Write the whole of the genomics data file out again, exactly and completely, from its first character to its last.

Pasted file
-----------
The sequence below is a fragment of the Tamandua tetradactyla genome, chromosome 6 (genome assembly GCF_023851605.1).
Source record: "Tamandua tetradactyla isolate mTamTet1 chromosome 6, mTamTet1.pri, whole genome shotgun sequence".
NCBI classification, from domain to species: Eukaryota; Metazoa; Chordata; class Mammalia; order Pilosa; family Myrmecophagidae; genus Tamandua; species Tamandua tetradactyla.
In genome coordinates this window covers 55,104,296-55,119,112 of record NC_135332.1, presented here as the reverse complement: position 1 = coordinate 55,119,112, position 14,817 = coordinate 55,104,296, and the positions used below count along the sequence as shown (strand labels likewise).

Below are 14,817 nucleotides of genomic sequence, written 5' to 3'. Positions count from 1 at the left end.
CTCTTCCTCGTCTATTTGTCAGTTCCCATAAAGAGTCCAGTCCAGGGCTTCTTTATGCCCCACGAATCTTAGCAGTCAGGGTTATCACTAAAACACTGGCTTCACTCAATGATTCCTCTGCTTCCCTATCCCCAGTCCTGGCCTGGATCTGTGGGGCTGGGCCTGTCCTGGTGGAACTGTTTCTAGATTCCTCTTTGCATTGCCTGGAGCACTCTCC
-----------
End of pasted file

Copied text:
The sequence below is a fragment of the Tamandua tetradactyla genome, chromosome 6 (genome assembly GCF_023851605.1).
Source record: "Tamandua tetradactyla isolate mTamTet1 chromosome 6, mTamTet1.pri, whole genome shotgun sequence".
NCBI classification, from domain to species: Eukaryota; Metazoa; Chordata; class Mammalia; order Pilosa; family Myrmecophagidae; genus Tamandua; species Tamandua tetradactyla.
In genome coordinates this window covers 55,104,296-55,119,112 of record NC_135332.1, presented here as the reverse complement: position 1 = coordinate 55,119,112, position 14,817 = coordinate 55,104,296, and the positions used below count along the sequence as shown (strand labels likewise).

Below are 14,817 nucleotides of genomic sequence, written 5' to 3'. Positions count from 1 at the left end.
CTCTTCCTCGTCTATTTGTCAGTTCCCATAAAGAGTCCAGTCCAGGGCTTCTTTATGCCCCACGAATCTTAGCAGTCAGGGTTATCACTAAAACACTGGCTTCACTCAATGATTCCTCTGCTTCCCTATCCCCAGTCCTGGCCTGGATCTGTGGGGCTGGGCCTGTCCTGGTGGAACTGTTTCTAGATTCCTCTTTGCATTGCCTGGAGCACTCTCC